Messenger exits.
DUKE, aside
This is his pardon, purchased by such sin                                          120
For which the pardoner himself is in.
Hence hath offense his quick celerity
When it is borne in high authority.
When vice makes mercy, mercy’s so extended
That for the fault’s love is th’ offender friended.                              125
As Friar. Now, sir, what news?
PROVOST  I told you: Lord Angelo, belike thinking me
remiss in mine office, awakens me with this unwonted
putting-on, methinks strangely; for he hath
not used it before.                                                                                130
DUKE, as Friar  Pray you let’s hear.
PROVOST, reads the letter.
Whatsoever you may hear to the contrary, let Claudio
be executed by four of the clock, and in the afternoon
Barnardine. For my better satisfaction, let me have
Claudio’s head sent me by five. Let this be duly                            135
performed with a thought that more depends on it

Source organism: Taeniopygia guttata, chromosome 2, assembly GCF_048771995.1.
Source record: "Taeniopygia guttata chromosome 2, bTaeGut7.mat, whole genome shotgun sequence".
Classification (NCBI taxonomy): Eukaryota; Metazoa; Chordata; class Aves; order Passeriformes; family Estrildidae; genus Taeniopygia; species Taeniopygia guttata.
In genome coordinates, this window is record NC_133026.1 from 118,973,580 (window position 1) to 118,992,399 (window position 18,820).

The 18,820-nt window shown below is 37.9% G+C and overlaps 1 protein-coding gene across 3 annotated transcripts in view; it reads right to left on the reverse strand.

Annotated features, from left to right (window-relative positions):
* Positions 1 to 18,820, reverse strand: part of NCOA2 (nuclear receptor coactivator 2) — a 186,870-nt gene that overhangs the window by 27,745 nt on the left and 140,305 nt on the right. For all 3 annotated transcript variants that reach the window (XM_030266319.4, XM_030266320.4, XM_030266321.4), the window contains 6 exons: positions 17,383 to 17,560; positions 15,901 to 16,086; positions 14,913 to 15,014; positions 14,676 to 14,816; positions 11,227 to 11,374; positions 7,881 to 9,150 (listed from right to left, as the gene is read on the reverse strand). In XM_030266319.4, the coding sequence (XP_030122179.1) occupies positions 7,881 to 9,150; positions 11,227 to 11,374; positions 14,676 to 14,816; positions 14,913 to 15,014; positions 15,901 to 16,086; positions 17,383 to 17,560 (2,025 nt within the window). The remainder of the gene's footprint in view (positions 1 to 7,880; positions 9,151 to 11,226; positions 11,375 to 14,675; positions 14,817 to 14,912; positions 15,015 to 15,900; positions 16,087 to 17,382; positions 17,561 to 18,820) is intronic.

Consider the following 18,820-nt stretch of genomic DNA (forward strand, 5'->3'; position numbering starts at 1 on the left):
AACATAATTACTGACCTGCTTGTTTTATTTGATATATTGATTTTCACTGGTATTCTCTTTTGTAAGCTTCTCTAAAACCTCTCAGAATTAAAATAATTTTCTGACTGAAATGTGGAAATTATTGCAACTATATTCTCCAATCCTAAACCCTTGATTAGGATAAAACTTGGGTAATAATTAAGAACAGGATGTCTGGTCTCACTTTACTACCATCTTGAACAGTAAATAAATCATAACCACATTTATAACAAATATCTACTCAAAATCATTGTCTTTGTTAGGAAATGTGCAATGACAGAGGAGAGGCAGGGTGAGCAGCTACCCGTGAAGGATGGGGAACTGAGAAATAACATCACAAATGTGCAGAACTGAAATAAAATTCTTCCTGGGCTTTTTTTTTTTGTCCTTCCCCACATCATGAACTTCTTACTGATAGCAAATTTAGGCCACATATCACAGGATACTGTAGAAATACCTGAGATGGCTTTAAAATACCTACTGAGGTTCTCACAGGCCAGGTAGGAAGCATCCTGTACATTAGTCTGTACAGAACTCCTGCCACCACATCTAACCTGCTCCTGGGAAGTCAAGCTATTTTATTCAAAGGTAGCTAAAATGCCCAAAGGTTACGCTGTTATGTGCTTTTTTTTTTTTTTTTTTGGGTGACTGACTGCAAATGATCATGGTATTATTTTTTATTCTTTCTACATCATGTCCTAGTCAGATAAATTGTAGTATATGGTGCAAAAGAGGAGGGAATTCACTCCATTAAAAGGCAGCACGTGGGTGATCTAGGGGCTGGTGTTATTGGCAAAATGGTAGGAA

than we must yet deliver. Thus fail not to do your
office, as you will answer it at your peril.
What say you to this, sir?
DUKE, as Friar  What is that Barnardine who is to be                       140
executed in th’ afternoon?
PROVOST  A Bohemian born, but here nursed up and
bred; one that is a prisoner nine years old.
DUKE, as Friar  How came it that the absent duke had
not either delivered him to his liberty, or executed                       145
him? I have heard it was ever his manner to do so.
PROVOST  His friends still wrought reprieves for him;
and indeed his fact, till now in the government of
Lord Angelo, came not to an undoubtful proof.
DUKE, as Friar  It is now apparent?                                                      150
PROVOST  Most manifest, and not denied by himself.
DUKE, as Friar  Hath he borne himself penitently in
prison? How seems he to be touched?
PROVOST  A man that apprehends death no more dreadfully
but as a drunken sleep; careless, reckless, and                               155
fearless of what’s past, present, or to come; insensible
of mortality and desperately mortal.
DUKE, as Friar  He wants advice.
PROVOST  He will hear none. He hath evermore had the